If my foresight was as good as my hindsight, I would be a multi-millionaire.

  4. #34
    Join Date
    Jul 2012
    Location
    Riyadh, Saudi Arabia
    Posts
    1,375

    Default Re: New (to me) sailboat, new to the hobby, help me spend my savings!

    Quote Originally Posted by SleepyWill View Post
    Hi everyone! I've just bought a boat, and I'm very excited. So here's what I know - she's an Anderson 22
    Good choice for a solid, seaworthy and enjoyable boat to sail.

    Enjoy your sailing!

  5. #35
    Join Date
    Jul 2012
    Location
    Riyadh, Saudi Arabia
    Posts
    1,375

    Default Re: New (to me) sailboat, new to the hobby, help me spend my savings!

    Quote Originally Posted by SleepyWill View Post
    On lead acid and Lithium, I prefer Lithium for the weight, and I can get a 24v 55ah battery for £450 (24v is cheaper even after the 12v conversion for the amount saved in cable thickness), while lead acid to the same specification would cost £300, and am I correct in thinking I would need two of them as you shouldn't discharge them below 12.2v making them both heavier and more expensive? If this is one of _those_ topics, chalk me up on the lithium side, I'm not wanting to get derailed, especially when the electronics is candidate number 1 to be pushed to another year!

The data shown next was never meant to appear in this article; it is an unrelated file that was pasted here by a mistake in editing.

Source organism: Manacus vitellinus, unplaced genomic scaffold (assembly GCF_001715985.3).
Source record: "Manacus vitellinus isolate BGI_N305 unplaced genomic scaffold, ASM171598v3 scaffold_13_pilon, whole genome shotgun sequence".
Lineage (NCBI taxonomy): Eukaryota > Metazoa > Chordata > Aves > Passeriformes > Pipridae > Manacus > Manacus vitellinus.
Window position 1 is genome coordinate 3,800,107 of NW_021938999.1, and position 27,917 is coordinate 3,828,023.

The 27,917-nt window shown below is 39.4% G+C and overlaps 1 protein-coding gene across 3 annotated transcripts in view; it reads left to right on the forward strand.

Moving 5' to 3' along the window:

An 85Ah lead acid leisure battery should cost you around GBP 70.00, but leave it to another year as you will have plenty of essentials to spend your cash on.

    Get the boat waterproof top/bottom first. There is a chandler in Fareham that sells the rubber seal for Houdini hatches. They might be your first stop.

    Standing rigging. If it isn't new, renew it. Ocean chandlery on Thorney island is your first stop for a quote. (Seajet's friend John got his rigging replaced there and was very pleased at price and quality).

    Cleanup (pressure washer!) and ensure the stainless forestay structure at the bow has been fixed. Speak to Seajet on this one.

    Fix or replace anything to do with safety and sailability before thinking about electrics, cooking or soft furnishing. Also, make sure your sails are serviceable including the genoa roller reefing. Does the rudder lift, lower and work correctly without excessive play? Fix it.

    Keel. I'd throw the wire and use dyneema (did this on my E-Boat when the dyneema lasted 4x the life of the wire, and have tried both stainless and galvanised wires, both 'nasty' at the end of the season).
    Last edited by langstonelayabout; 16-11-19 at 07:58.

  6. #36
    Join Date
    Jul 2012
    Location
    Riyadh, Saudi Arabia
    Posts
    1,375

    Default Re: New (to me) sailboat, new to the hobby, help me spend my savings!

    Quote Originally Posted by NickRobinson View Post
    ""My insurance is already sorted, and paid for the year, ""